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Georg-August Universität zu Göttingen (2020)

Modelling plant trait variability in changing arid environments

Liubov Zakharova

Titre : Modelling plant trait variability in changing arid environments

Auteur : Liubov Zakharova

Université de soutenance : Georg-August Universität zu Göttingen

Grade : 2020

Résumé partiel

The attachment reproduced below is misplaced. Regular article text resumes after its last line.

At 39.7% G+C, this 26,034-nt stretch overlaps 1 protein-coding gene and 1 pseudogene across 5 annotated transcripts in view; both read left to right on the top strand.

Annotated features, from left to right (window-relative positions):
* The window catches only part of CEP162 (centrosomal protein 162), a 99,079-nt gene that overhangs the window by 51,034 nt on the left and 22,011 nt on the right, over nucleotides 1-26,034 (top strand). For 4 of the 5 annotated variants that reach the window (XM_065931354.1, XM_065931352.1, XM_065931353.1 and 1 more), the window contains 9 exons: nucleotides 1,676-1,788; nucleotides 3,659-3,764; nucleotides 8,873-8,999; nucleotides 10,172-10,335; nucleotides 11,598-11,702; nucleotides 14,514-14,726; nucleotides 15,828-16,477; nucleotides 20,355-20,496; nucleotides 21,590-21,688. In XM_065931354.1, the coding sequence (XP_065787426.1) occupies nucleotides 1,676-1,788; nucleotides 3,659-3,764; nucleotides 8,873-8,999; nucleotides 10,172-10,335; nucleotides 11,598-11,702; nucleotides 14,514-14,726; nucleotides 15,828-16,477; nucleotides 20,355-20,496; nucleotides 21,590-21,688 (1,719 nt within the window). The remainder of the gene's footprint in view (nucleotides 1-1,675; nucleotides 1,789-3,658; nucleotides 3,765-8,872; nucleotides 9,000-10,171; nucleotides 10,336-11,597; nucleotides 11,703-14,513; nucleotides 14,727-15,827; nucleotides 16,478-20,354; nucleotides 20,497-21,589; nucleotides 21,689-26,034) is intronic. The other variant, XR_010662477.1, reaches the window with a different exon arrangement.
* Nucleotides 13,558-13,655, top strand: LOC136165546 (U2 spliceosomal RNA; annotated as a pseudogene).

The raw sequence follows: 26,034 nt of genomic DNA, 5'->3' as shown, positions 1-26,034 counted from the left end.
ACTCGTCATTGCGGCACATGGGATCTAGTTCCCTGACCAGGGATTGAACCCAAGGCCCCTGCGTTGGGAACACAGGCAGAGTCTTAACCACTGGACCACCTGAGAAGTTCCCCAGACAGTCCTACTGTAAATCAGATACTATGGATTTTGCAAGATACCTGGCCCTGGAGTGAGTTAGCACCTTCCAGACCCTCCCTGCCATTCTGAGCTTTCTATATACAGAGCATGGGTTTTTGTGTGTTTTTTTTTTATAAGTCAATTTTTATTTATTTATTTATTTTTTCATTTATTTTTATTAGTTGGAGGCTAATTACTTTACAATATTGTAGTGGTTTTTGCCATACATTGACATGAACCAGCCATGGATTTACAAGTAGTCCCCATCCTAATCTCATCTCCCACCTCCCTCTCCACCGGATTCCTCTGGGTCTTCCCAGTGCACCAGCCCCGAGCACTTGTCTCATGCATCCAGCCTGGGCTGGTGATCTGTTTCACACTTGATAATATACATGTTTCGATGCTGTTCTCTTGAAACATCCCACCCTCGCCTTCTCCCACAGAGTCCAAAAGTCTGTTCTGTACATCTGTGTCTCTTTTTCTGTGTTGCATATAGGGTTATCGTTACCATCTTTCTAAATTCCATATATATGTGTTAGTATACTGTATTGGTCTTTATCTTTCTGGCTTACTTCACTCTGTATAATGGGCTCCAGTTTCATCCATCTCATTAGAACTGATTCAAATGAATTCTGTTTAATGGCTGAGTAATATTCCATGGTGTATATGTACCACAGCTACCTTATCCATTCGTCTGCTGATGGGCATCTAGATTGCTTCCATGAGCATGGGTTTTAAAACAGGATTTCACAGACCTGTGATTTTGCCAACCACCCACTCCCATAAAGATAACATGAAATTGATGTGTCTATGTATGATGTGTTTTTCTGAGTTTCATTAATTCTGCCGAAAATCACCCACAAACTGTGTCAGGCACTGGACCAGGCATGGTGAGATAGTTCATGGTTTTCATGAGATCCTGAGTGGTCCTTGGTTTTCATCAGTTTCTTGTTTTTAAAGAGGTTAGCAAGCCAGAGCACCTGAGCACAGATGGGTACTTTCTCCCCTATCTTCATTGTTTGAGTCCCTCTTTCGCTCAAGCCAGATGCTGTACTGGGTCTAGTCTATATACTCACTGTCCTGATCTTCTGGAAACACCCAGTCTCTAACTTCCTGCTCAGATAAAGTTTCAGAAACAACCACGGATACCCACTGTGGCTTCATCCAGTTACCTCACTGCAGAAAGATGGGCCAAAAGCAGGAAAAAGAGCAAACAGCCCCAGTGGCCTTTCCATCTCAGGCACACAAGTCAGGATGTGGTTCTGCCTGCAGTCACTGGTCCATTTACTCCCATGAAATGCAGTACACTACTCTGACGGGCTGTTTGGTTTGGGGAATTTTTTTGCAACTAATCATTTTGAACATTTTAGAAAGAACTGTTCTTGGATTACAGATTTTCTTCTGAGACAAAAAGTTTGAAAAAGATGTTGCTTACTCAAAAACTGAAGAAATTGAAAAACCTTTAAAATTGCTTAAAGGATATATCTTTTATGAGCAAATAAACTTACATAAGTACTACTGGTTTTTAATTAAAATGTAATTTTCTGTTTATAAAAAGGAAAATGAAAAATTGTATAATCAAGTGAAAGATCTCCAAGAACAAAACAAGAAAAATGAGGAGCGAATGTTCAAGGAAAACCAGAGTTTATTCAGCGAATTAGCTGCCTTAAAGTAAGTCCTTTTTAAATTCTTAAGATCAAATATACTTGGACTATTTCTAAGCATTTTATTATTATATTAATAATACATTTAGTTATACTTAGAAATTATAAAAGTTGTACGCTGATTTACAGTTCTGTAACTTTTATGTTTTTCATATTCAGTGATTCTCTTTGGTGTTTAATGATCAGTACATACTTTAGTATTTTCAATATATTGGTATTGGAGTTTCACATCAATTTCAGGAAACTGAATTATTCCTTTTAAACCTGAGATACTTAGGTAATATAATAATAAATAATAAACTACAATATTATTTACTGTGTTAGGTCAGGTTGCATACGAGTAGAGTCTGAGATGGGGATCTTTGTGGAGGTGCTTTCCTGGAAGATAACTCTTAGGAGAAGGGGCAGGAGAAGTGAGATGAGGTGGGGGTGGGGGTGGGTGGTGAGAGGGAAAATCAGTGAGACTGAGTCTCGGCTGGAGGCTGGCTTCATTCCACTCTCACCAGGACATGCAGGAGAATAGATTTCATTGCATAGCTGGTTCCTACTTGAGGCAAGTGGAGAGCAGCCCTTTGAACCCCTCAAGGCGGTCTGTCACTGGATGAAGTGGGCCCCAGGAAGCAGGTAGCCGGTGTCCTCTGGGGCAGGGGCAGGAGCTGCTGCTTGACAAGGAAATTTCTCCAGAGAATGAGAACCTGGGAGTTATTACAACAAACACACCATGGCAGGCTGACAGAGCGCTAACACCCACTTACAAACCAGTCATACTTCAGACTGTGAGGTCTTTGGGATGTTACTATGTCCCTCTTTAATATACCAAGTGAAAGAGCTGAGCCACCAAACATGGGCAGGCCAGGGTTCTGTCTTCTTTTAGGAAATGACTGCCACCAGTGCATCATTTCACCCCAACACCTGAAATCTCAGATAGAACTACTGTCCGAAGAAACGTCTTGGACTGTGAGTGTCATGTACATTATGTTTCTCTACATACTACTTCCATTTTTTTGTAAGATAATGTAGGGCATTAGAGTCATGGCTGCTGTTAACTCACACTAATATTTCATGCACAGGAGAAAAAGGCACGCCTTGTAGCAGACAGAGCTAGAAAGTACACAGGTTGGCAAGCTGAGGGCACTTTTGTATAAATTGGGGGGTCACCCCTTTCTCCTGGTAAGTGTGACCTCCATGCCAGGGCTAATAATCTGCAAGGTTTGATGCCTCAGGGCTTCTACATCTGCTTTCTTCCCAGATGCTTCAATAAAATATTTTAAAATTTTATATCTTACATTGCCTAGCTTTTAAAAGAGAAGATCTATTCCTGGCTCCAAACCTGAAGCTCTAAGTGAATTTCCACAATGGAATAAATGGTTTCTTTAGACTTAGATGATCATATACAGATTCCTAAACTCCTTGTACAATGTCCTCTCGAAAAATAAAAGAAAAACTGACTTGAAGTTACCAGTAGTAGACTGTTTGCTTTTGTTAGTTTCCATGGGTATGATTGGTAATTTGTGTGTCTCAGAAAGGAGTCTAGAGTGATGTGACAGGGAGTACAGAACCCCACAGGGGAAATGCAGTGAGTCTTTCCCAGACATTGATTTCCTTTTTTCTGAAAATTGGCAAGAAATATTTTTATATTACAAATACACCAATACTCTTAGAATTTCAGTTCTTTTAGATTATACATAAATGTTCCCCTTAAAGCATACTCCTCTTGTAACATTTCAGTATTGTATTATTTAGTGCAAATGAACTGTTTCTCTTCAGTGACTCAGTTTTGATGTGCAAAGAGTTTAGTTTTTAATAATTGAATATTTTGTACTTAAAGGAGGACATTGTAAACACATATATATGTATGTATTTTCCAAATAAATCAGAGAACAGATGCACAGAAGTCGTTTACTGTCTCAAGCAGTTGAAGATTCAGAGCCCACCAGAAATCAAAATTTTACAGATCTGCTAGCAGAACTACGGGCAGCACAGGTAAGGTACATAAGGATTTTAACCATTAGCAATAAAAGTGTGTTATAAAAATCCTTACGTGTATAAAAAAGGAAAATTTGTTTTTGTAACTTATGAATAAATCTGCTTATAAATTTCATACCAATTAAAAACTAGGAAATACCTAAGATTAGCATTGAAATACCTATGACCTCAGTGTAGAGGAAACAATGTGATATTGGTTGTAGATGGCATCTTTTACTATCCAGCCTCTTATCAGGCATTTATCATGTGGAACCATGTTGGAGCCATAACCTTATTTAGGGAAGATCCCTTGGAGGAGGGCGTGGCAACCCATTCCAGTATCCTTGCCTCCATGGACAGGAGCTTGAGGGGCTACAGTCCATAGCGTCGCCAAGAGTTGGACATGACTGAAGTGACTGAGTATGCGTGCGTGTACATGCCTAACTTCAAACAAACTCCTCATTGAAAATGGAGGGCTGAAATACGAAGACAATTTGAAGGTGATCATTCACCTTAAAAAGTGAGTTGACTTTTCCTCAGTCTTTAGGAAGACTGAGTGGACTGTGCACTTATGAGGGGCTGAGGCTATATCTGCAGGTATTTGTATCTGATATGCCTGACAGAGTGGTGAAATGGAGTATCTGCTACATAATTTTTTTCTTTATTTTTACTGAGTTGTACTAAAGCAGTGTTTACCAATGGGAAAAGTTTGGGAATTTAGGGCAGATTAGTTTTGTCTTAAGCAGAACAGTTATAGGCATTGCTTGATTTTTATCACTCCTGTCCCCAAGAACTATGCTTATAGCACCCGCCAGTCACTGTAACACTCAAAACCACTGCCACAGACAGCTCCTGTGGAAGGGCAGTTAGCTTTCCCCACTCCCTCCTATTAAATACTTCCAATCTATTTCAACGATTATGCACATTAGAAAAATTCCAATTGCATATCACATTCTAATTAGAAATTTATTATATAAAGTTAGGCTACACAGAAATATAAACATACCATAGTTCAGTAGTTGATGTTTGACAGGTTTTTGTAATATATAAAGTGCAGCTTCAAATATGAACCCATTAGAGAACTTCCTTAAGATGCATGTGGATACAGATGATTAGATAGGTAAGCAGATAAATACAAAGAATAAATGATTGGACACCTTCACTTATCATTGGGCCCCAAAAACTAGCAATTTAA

Communities in arid environments are especially vulnerable to global change because they experience highly unpredictable environmental conditions. The fate of communities in an uncertain future may be elucidated by understanding the drivers of these communities. The interplay between community drivers may be unravelled by using approaches based on functional traits because traits describe plant strategies and the responses of communities to environmental changes. Furthermore, inter- and intraspecific trait variability provides the necessary cues to identify survival strategies of desert plants under fluctuating environmental conditions. However, studying desert plant communities is challenging due to the spatial and temporal heterogeneity of arid environments. Modelling approaches support and complement empirical trait-based approaches in exploring desert plant communities and their drivers and dynamics in changing arid environments. The overarching aim of this thesis was to explore intra- and inter-specific variability of functional traits in arid environments and to investigate how this variability affects the ability of plants to tolerate aridity stress and succeed in competition with their neighbours. To address this aim, I developed, implemented and analysed a spatially explicit individual- and trait-based simulation model, conducted a simulation experiment, analysed data from model simulations and empirical experiments and synthesized the literature on trait-based models and metamodelling approaches. My research was focused on annual plant communities dominated by the True Rose of Jericho (Anastatica hierochuntica L.) in the Negev desert in Israel. According to the review in chapter 1, trait-based models are a suitable method to predict changes in community patterns under global change and to understand the underlying mechanisms of community assembly and dynamics. Combining modelling and trait-based approaches overcomes technical challenges, scaling problems, and data scarcity. Specifically, a combination of trait-based approaches and individual-based modelling was recommended to simplify the parameterization of models and to capture plant-plant interactions at the individual level, and to explain community dynamics. In chapter 2, in line with the major claim of chapter 1, the spatially explicit trait- and individual-based ATID-model was developed, implemented and analysed to explore how community dynamics arise from plant traits and the interactions among plants and with their environment. The sensitivity analysis of the model highlighted plant functional traits as key drivers of community dynamics and indicated that environmental factors were less important in the model.

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